With modal shares of often 40-60% of trips being done on foot in African cities, the Walk21 conference in Kigali chose the ideal location to advocate for policies, investments and attention for walking this year. Read our main take-aways.
Celebrating Champions of Walkability
Once being called a place of no hope, Rwanda’s capital Kigali has become a thriving metropolis with ambitious plans for green and sustainable urban development. Thus, it’s a fitting choice that the first Walk21 conference on the African continent was hosted at the University of Rwanda in Kigali, the “city of a thousand hills”. In practice, the 4-day conference on walking took place across several areas of the city. Participants had the opportunity to experience Kigali’s high level of walkability during numerous ‘walkshops’, e.g. in the two car-free zones of the city and during the bi-weekly car-free day held on October 15. Thanks to the broad support of the City of Kigali and international organizations such as UNEP, TUMI, and more, the event provided a well-designed agenda with free-of-charge access for its participants.
Kigali’s urban mobility paints an intriguing picture with a modal split of 52% walking (including a minor share of cycling), 31% private motorised vehicles (including cars, motos, taxi services), and 17% public transport (buses). Surprisingly, despite the city’s hilly terrain, cycling plays a vital role, especially in urban logistics.
A conference for the majority of African road users
The Walk21 conference in Kigali placed a well-deserved spotlight on the significance of walking as a mode of transport. With statistics revealing that over one billion Africans walk for at least an hour each day, it is evident that walking is not just a choice but a necessity for many. It’s a fundamental part of daily life, providing access to schools, markets, healthcare, and jobs, particularly in areas with limited access to motorized transport.
At the same time, lack of infrastructure, road safety and negative externalities of motorised transport such as air and noise pollution pose severe challenges to pedestrians. As the Walk21 conference highlighted, it is imperative that urban planners and policymakers recognize the importance of investing in pedestrian-friendly infrastructure and policies. This recognition goes beyond merely acknowledging the existing role of walking in African cities; it means actively promoting the safety, convenience, and dignity of pedestrians, recognizing them as ‘valuable’ road users (traditionally referred to as ‘vulnerable’ road users). In line with efforts to promote active mobility, providing safe and enjoyable walking environments is a cost-effective way to drive forward the sustainable mobility agenda.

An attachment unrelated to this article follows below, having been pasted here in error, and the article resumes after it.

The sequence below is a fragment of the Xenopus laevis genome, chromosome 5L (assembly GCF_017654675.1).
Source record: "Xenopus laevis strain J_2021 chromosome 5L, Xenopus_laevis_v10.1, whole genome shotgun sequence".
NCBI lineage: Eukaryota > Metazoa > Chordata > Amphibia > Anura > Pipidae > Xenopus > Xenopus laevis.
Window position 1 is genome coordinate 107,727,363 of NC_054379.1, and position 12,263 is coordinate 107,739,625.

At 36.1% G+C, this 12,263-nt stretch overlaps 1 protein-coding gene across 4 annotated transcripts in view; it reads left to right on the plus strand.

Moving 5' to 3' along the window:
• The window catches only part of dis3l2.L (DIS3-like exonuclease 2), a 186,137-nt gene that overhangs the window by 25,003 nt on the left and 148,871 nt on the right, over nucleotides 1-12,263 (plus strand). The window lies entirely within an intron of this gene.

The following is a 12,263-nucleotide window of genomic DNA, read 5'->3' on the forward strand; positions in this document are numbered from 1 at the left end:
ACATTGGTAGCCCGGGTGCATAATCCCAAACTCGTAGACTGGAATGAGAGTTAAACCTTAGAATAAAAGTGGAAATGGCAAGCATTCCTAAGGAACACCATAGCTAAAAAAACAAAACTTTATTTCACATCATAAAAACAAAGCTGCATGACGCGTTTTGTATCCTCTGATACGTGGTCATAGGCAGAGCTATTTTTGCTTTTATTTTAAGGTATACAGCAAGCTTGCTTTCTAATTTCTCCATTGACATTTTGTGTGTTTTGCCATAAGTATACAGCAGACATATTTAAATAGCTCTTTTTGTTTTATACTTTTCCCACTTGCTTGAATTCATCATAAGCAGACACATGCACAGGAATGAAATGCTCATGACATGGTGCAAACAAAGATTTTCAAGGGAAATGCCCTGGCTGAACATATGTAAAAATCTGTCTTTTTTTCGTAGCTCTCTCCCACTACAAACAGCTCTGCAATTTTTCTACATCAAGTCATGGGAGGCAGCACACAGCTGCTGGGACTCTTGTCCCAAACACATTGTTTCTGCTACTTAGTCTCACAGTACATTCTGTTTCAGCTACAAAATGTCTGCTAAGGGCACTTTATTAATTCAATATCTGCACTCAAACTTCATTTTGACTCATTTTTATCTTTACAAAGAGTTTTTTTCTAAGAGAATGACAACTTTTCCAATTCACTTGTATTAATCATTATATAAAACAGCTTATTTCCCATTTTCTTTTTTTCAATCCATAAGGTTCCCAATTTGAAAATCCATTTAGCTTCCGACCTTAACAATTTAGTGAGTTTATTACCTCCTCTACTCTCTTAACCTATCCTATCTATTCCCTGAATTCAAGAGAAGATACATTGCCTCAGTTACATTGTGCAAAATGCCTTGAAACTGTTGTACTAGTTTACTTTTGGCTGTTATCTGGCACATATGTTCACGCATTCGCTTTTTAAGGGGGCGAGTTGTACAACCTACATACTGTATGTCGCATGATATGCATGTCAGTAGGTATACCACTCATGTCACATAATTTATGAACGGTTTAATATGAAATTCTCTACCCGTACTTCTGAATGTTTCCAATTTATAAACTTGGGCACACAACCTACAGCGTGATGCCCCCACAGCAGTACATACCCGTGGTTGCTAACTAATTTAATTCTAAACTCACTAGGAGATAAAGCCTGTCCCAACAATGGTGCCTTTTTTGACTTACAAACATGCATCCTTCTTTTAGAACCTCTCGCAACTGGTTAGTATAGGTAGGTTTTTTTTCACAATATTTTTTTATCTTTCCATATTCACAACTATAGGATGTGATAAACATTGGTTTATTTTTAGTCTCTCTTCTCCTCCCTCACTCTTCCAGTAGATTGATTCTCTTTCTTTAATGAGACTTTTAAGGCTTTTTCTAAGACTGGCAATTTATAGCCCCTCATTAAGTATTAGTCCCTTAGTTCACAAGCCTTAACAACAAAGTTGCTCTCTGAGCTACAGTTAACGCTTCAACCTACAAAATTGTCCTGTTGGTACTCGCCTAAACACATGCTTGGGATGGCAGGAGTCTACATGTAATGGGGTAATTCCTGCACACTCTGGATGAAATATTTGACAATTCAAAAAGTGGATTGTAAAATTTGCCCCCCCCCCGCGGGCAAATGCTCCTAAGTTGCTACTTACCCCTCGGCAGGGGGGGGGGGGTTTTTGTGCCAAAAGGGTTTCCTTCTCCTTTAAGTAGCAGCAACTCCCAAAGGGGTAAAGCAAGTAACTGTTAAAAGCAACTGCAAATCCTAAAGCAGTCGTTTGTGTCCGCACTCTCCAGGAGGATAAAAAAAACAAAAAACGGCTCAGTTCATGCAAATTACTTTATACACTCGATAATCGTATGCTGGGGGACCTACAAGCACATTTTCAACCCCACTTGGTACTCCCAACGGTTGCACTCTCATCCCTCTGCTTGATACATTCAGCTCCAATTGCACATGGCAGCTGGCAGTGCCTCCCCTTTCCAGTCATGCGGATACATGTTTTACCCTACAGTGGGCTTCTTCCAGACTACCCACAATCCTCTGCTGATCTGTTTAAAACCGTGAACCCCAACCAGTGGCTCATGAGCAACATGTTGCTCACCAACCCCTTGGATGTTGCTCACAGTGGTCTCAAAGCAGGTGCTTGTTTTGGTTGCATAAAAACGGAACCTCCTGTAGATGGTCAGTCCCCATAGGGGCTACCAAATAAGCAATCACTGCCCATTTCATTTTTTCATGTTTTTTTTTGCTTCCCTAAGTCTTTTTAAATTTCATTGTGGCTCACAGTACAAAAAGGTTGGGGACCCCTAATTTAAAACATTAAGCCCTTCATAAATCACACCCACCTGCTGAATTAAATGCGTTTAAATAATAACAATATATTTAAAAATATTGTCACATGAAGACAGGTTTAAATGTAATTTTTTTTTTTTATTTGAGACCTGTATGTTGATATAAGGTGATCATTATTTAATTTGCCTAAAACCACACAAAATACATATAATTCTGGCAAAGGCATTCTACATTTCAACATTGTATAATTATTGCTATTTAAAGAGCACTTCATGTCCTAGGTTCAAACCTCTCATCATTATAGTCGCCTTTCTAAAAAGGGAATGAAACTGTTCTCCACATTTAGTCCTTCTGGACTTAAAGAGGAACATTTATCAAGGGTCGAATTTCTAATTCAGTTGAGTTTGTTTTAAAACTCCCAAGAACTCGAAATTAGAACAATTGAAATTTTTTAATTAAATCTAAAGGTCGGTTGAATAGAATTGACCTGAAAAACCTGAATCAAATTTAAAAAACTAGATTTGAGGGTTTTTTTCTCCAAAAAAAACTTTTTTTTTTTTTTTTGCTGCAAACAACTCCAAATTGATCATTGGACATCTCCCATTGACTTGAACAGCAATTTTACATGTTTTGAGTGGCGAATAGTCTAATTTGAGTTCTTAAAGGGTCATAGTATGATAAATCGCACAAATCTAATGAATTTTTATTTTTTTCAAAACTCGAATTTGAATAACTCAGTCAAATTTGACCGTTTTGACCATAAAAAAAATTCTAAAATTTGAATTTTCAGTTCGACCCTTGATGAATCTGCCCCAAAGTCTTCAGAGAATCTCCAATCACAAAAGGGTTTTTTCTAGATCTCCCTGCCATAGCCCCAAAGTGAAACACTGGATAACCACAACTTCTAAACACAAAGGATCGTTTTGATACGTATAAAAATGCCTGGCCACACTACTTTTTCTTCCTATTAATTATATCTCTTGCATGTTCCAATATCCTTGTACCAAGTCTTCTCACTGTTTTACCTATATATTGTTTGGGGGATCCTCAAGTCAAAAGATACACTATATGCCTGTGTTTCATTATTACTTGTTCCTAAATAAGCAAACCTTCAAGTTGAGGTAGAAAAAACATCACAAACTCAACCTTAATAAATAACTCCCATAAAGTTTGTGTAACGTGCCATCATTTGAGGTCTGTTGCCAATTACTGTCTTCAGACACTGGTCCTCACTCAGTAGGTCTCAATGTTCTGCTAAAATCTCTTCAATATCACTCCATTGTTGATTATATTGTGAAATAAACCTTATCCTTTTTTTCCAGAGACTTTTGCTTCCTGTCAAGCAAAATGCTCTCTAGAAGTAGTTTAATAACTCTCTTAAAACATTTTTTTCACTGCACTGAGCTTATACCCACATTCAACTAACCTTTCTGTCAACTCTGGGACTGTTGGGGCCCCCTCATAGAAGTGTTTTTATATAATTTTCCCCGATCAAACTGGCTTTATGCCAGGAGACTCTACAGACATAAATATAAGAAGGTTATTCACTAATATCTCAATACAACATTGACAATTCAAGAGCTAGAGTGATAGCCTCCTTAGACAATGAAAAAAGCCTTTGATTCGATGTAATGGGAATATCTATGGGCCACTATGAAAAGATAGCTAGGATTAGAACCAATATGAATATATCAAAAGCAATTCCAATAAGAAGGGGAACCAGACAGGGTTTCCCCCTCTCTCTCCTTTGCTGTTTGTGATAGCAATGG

Understanding the variety of walking experiences
Perception of satefy and strategies employed to ensure safe trips vary greatly among road users and are highly gendered. A study (Istat 2018) revealed that refrain from going out at night due to fear, underscoring a critical issue that needs attention. In the session “Gender Dynamics of Wakability, researchers and practitioners shared insights from their work in social movements, initiatives and field studies that aim to create more inclusive, safe, and empowering walking environments.
Speakers underlined the need for context-specific solutions that are co-created with citizens to meet the demands of different groups of people. Shining examples of women-led interventions are “Women Walk at Midnight” in Cape Town, South Africa, and the project “Walking Together” by Instituto Caminhabilidade in São Paulo, Brazil. The former aims at naturalizing the presence of women in public space and empowering women to reclaim the streets in the face of prevailing violence. This is realized by the simple, yet political, act of walking different neighborhoods at night, providing a sense of safety and comraderie to one another. The Walkability Institute is dedicated to spotlight citizens as protagonists of change, engaging women in identifying issues of accessibility and safety and co-creating solutions in participative workshops.